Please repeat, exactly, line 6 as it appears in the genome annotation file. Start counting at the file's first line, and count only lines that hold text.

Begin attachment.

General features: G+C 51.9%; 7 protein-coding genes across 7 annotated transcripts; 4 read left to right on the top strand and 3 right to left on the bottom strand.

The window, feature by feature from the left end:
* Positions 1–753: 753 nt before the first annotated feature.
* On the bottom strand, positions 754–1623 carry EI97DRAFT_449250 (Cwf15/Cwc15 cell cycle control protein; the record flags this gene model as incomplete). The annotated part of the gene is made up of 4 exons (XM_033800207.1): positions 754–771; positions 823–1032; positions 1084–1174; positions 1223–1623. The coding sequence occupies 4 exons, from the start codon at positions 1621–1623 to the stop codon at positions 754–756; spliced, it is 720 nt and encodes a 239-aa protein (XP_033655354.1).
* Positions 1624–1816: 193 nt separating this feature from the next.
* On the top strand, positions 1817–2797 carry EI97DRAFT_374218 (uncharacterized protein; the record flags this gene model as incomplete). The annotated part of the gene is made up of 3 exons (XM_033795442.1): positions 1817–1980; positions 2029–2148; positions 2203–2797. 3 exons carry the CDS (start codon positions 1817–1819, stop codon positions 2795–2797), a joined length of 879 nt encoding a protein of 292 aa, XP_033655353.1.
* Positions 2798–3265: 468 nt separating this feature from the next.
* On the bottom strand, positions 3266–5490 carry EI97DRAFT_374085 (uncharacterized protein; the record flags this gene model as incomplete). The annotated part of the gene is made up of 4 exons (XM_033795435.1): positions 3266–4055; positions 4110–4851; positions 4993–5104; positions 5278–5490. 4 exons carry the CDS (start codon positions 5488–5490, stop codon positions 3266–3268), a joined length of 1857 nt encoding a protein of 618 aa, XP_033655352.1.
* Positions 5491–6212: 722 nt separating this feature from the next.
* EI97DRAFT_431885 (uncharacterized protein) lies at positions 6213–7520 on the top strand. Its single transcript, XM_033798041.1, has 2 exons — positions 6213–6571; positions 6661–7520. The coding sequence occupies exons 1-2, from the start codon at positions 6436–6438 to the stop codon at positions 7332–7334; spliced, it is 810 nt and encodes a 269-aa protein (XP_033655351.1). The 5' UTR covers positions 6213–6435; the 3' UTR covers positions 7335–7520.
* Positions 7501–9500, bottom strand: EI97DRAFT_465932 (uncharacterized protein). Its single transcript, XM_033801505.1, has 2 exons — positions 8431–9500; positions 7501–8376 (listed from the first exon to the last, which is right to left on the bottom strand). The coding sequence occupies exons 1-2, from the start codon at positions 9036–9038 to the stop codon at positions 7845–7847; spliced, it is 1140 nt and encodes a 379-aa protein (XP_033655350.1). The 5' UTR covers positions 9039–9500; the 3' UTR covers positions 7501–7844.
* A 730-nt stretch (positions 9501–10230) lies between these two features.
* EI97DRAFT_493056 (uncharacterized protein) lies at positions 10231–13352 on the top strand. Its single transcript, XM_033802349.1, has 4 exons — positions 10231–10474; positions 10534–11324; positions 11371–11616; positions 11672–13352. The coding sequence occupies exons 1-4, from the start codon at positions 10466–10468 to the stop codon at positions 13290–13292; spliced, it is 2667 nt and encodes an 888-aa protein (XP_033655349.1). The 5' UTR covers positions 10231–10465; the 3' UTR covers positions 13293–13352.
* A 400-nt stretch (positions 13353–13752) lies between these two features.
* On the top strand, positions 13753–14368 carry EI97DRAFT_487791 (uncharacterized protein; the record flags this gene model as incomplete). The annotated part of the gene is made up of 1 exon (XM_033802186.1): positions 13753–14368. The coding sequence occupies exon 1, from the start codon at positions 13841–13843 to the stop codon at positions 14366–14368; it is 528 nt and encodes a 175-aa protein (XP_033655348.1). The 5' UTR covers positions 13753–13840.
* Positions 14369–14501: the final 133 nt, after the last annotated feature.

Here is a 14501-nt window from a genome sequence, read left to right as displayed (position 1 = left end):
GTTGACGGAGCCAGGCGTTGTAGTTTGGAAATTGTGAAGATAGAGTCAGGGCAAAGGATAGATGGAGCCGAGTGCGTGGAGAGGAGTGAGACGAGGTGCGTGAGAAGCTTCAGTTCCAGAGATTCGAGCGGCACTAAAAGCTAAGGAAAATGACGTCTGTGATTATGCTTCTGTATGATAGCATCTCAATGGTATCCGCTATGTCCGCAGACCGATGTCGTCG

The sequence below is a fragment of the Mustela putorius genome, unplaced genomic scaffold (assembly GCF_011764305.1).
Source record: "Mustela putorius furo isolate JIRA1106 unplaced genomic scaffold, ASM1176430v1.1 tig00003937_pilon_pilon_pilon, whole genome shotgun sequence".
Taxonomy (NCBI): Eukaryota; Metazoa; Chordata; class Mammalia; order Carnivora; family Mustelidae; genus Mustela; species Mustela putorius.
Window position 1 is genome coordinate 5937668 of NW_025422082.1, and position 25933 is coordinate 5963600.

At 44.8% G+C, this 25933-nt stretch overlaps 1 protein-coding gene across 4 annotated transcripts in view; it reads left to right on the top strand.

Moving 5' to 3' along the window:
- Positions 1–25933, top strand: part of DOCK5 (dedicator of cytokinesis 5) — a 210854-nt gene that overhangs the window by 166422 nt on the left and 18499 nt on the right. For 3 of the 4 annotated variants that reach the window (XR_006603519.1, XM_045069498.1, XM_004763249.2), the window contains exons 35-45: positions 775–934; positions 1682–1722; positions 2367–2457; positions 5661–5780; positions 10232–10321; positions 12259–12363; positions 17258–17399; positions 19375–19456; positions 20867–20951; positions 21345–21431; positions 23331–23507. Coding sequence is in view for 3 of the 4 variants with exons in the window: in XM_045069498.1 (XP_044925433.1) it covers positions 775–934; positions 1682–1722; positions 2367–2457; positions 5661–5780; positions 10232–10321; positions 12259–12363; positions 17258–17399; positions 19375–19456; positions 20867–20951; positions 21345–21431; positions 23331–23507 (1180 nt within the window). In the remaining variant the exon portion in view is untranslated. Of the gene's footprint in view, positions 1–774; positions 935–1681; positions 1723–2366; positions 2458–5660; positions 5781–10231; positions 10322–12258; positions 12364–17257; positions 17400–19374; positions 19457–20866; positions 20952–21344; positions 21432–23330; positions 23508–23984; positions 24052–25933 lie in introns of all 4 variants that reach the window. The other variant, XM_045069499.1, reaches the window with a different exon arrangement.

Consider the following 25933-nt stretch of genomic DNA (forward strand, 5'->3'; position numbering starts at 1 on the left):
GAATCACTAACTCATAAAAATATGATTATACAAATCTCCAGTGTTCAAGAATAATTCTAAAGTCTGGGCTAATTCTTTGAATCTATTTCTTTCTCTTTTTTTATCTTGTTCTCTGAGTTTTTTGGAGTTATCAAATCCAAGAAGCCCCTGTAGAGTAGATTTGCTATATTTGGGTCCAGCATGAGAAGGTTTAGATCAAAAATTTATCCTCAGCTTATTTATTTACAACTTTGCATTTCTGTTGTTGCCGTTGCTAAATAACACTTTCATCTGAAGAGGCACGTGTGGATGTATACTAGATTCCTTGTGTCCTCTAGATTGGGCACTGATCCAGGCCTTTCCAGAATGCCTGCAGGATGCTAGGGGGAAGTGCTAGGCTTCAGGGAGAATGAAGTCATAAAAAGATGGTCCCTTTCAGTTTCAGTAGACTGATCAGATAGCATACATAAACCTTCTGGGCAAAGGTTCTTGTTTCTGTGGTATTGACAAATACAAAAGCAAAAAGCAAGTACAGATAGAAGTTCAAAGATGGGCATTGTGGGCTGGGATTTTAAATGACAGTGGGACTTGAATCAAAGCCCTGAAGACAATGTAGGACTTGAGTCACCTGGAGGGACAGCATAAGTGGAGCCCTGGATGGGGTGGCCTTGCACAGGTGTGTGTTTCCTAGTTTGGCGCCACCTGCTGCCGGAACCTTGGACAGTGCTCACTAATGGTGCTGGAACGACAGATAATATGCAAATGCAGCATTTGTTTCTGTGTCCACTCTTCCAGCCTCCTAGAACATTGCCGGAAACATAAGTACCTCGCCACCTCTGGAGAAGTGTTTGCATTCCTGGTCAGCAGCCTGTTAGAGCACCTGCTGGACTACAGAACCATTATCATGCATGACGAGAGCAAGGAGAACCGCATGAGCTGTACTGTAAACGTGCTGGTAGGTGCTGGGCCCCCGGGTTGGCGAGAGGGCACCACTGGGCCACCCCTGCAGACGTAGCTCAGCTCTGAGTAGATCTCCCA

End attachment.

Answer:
* On the top strand, positions 1817–2797 carry EI97DRAFT_374218 (uncharacterized protein; the record flags this gene model as incomplete). The annotated part of the gene is made up of 3 exons (XM_033795442.1): positions 1817–1980; positions 2029–2148; positions 2203–2797. 3 exons carry the CDS (start codon positions 1817–1819, stop codon positions 2795–2797), a joined length of 879 nt encoding a protein of 292 aa, XP_033655353.1.